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Last Updated: Wednesday, 3 November, 2004, 08:14 GMT
The booze business: Trouble Brewing
By Hannah Liptrot
BBC Money Programme

Prince Charles enjoys a pint of beer
Beer is a traditional part of British culture...

The 14bn beer industry is feeling the pinch as British drinkers abandon beer in favour of wine.

Beer is a traditional part of British culture, but more and more drinkers are putting down their pints and reaching for the bottle.

Beer consumption has fallen by 20% in the last 25 years, while wine drinking has grown by 260%.

Now some of our biggest brewers are taking action to stop the migration from grain to grape.

"I think wine has had a free ride where they have been on the front foot, but those days are rightfully over and we'll have some of that business," says Steve Cahillane, UK chief executive of Interbrew, the world's largest beer producer.

More wine, please

Mr Cahillane is gearing up for a battle for the hearts and minds of British drinkers, but he has got a fight on his hands.

Christopher Carson, chief executive of the wine giant Constellation, which produces the UK's best selling wine brand Hardy's, is confident that our love affair with wine is not over yet.

"If we go back to 1980, the British consumer was drinking nine litres of wine per year, now it is 24 litres," he says.

"This is a relentless march and the consumer is going to drink more and more wine."

Respond to demand

There are signs that the beer industry is tightening its belt.

Prince Charles enjoys a glass of wine
...but many are tempted to switch to wine

Next February, the brewery where Interbrew's Boddington's cask ale has been brewed for 200 years will close due to weak demand.

"For us it was clear that the brewery itself had been built in a time when ale was nine out of 10 pints drunk," Mr Cahillane says.

"Today it is much smaller than that so we had to adjust our business such that we can compete."

Beer to dine for

The problem for beer, it seems, is one of image.

Next to stylish wine, which conjures up visions of sun-drenched valleys and exquisite cuisine, beer is outclassed, its public face haunted by the twin spectres of the beer belly and the lager lout.

A young woman drinks wine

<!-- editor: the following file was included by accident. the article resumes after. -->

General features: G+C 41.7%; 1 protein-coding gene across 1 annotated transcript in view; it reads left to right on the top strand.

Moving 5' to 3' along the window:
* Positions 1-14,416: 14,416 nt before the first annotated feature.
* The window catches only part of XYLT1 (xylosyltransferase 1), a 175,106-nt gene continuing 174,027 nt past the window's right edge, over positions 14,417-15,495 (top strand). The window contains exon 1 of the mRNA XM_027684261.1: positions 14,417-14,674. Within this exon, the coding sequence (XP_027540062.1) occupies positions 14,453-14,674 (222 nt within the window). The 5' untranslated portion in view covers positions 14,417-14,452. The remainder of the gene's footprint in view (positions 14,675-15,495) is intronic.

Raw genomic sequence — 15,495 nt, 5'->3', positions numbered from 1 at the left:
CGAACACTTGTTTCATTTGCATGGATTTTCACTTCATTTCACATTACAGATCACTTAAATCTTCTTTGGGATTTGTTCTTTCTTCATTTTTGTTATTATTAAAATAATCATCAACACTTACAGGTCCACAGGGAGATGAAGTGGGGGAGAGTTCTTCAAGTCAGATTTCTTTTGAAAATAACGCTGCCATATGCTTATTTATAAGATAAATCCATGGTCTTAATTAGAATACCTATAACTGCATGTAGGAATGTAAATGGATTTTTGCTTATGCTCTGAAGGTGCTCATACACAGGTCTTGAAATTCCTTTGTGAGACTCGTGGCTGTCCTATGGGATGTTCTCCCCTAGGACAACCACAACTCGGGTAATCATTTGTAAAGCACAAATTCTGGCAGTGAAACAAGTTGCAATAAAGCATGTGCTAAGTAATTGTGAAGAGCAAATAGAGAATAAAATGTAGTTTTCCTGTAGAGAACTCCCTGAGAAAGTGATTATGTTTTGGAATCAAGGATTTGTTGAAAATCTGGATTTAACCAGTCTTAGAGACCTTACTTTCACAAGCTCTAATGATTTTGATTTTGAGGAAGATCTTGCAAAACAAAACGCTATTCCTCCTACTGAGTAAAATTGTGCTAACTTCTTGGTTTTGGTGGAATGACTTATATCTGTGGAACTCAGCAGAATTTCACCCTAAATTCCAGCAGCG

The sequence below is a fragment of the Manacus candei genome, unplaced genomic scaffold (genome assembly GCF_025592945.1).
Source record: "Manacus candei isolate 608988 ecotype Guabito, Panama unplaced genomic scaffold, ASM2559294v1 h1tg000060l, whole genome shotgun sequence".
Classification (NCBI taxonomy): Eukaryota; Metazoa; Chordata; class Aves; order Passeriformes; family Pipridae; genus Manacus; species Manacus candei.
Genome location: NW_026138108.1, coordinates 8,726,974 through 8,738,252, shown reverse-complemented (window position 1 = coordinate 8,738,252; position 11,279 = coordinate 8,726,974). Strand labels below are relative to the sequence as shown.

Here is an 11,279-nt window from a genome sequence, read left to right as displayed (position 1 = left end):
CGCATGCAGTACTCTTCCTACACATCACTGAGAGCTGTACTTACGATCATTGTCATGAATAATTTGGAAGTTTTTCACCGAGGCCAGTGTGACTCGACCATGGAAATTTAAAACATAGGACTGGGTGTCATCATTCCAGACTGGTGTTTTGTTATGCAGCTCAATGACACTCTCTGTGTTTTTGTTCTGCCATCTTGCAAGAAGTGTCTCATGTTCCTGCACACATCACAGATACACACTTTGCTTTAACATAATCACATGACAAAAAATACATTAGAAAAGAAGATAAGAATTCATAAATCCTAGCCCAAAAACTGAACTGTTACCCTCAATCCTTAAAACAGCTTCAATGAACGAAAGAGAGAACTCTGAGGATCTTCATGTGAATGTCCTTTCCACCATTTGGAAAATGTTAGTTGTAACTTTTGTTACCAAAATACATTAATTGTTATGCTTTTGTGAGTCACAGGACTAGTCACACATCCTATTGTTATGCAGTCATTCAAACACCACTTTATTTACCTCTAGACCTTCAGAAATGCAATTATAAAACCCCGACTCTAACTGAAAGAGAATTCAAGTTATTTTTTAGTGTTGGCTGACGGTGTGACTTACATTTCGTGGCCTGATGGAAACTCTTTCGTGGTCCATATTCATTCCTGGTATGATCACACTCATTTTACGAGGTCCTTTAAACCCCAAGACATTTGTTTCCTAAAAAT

Wine has become an everyday tipple for many

To compete with wine beer needs a serious makeover.

And that is just what it is going to get if 200 year old brewer Greene King get their way.

More famous for brewing up traditional favourites IPA and Abbot Ale, now Greene King are coming after wine's home patch with "The Beer to Dine For", a British ale created especially to go with food.

"I think it would be fantastic if a girl is going round to her boyfriend's house and he's offered to cook her dinner," says Rooney Anand, managing director of the Greene King brewery.

"Instead of turning up with the obligatory bottle of wine, she brings a bottle of beer to dine for - and for her, not just for him.

"I'd think 'yeah we've definitely cracked it'."

Beer and kebab

Mr Anand faces an uphill battle.

For many Britons, beer has no place on the table.

Tony Carty, a football-loving wine drinker from West Bromwich, sums up the attitude.

"The only time I'd drink beer with food would be with a kebab.

"If you are sitting down for a meal then you certainly don't want to order very nice food and then put a pint of lager on the table next to it."


Mr Carty is a child of the wine revolution that has swept the country over the last 15 years.

Two men enjoy wine in a pub garden
Wine is going after beer's last stronghold, the pubs

From being a once-a-year luxury, wine has become an everyday tipple for many. Britain now imports more than any other non wine-growing country.

The British love affair with wine began in the upwardly mobile 1980s when brands like Blue Nun and Le Piat D'or became must-haves for the aspirational dinner party set.

But while we flirted with wines from France and Germany, the real revolution was gearing up on the other side of the world.

Australia's wine producers had spotted the burgeoning British wine market, and they were determined to make it their own.


The Australian wine invasion began in earnest in 1985 when the first modern Aussie wines hit the shelves.

"Sunshine in a bottle they used to call it - rich ripe fruit," says wine writer Oz Clarke.

"There's no question Australia virtually invented quaffable, commercial, enjoyable, pleasant wine on a grand scale."

The wines did not just taste good, they had labels we could read and names we could pronounce.

No more did wine wannabes have to resurrect their schoolboy French, or brave the obscurities of the appellation system to order a bottle of plonk.

These wines made instant experts of anyone and they flew off the supermarket shelves.

Today Australian wine outsells any other country, and it has helped wine to overtake beer in supermarket sales.

But the wine industry has not finished yet.


Having conquered the supermarkets, wine is going after beer's last stronghold, the pubs.

"We are just about to run out a very, very big programme with one of the pub chains in the UK," says Mr Carson.

"I think we will not double their wine sales, I think we will treble them within two years."

Mr Cahillane welcomes the challenge.

"I have seen the odd occasion where I have walked into a pub and seen a man drinking a glass of wine," he says.

"I find that totally unacceptable, that's our occasion, we'll have that back."

The Booze Business: Trouble Brewing was broadcast on Wednesday 3 November at 1930 GMT on BBC2.


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